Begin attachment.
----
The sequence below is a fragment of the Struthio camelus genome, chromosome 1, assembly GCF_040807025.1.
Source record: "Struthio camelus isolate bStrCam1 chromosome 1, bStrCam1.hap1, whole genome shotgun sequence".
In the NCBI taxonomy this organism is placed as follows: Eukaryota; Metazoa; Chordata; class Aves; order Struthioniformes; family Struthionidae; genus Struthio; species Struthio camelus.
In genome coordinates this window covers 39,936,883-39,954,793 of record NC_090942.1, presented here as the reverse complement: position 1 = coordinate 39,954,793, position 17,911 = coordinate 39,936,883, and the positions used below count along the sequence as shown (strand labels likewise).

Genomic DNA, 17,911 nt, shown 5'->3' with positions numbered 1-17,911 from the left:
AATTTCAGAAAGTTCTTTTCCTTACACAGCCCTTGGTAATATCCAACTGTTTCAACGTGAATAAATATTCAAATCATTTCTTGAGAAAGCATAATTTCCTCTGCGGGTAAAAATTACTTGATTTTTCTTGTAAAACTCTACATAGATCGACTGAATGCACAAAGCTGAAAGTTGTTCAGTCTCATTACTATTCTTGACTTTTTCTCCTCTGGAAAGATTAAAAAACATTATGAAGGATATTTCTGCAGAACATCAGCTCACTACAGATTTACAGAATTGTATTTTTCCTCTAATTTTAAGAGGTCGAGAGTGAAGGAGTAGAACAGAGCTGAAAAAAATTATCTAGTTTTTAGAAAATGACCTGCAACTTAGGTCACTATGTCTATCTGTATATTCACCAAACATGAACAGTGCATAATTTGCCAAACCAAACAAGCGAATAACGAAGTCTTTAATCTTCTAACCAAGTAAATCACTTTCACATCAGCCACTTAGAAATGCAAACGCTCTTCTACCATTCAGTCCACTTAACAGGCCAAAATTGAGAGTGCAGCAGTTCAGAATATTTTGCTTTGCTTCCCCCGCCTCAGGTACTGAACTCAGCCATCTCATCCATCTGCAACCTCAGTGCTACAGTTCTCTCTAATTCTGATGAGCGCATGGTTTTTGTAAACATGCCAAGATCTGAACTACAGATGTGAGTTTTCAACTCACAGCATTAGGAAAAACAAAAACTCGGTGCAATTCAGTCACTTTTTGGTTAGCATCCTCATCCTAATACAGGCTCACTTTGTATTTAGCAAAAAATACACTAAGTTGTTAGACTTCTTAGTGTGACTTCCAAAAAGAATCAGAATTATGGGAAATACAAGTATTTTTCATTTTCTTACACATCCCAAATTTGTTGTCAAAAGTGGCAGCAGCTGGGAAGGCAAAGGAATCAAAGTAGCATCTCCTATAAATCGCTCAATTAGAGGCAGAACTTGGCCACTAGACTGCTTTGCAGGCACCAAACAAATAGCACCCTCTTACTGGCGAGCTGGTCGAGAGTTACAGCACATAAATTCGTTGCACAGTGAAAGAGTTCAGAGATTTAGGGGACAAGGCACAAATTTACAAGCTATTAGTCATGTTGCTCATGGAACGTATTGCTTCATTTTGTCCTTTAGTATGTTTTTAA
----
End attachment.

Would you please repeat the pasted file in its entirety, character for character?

The sequence below is a fragment of the Struthio camelus genome, chromosome 1, assembly GCF_040807025.1.
Source record: "Struthio camelus isolate bStrCam1 chromosome 1, bStrCam1.hap1, whole genome shotgun sequence".
In the NCBI taxonomy this organism is placed as follows: Eukaryota; Metazoa; Chordata; class Aves; order Struthioniformes; family Struthionidae; genus Struthio; species Struthio camelus.
In genome coordinates this window covers 39,936,883-39,954,793 of record NC_090942.1, presented here as the reverse complement: position 1 = coordinate 39,954,793, position 17,911 = coordinate 39,936,883, and the positions used below count along the sequence as shown (strand labels likewise).

Genomic DNA, 17,911 nt, shown 5'->3' with positions numbered 1-17,911 from the left:
AATTTCAGAAAGTTCTTTTCCTTACACAGCCCTTGGTAATATCCAACTGTTTCAACGTGAATAAATATTCAAATCATTTCTTGAGAAAGCATAATTTCCTCTGCGGGTAAAAATTACTTGATTTTTCTTGTAAAACTCTACATAGATCGACTGAATGCACAAAGCTGAAAGTTGTTCAGTCTCATTACTATTCTTGACTTTTTCTCCTCTGGAAAGATTAAAAAACATTATGAAGGATATTTCTGCAGAACATCAGCTCACTACAGATTTACAGAATTGTATTTTTCCTCTAATTTTAAGAGGTCGAGAGTGAAGGAGTAGAACAGAGCTGAAAAAAATTATCTAGTTTTTAGAAAATGACCTGCAACTTAGGTCACTATGTCTATCTGTATATTCACCAAACATGAACAGTGCATAATTTGCCAAACCAAACAAGCGAATAACGAAGTCTTTAATCTTCTAACCAAGTAAATCACTTTCACATCAGCCACTTAGAAATGCAAACGCTCTTCTACCATTCAGTCCACTTAACAGGCCAAAATTGAGAGTGCAGCAGTTCAGAATATTTTGCTTTGCTTCCCCCGCCTCAGGTACTGAACTCAGCCATCTCATCCATCTGCAACCTCAGTGCTACAGTTCTCTCTAATTCTGATGAGCGCATGGTTTTTGTAAACATGCCAAGATCTGAACTACAGATGTGAGTTTTCAACTCACAGCATTAGGAAAAACAAAAACTCGGTGCAATTCAGTCACTTTTTGGTTAGCATCCTCATCCTAATACAGGCTCACTTTGTATTTAGCAAAAAATACACTAAGTTGTTAGACTTCTTAGTGTGACTTCCAAAAAGAATCAGAATTATGGGAAATACAAGTATTTTTCATTTTCTTACACATCCCAAATTTGTTGTCAAAAGTGGCAGCAGCTGGGAAGGCAAAGGAATCAAAGTAGCATCTCCTATAAATCGCTCAATTAGAGGCAGAACTTGGCCACTAGACTGCTTTGCAGGCACCAAACAAATAGCACCCTCTTACTGGCGAGCTGGTCGAGAGTTACAGCACATAAATTCGTTGCACAGTGAAAGAGTTCAGAGATTTAGGGGACAAGGCACAAATTTACAAGCTATTAGTCATGTTGCTCATGGAACGTATTGCTTCATTTTGTCCTTTAGTATGTTTTTAA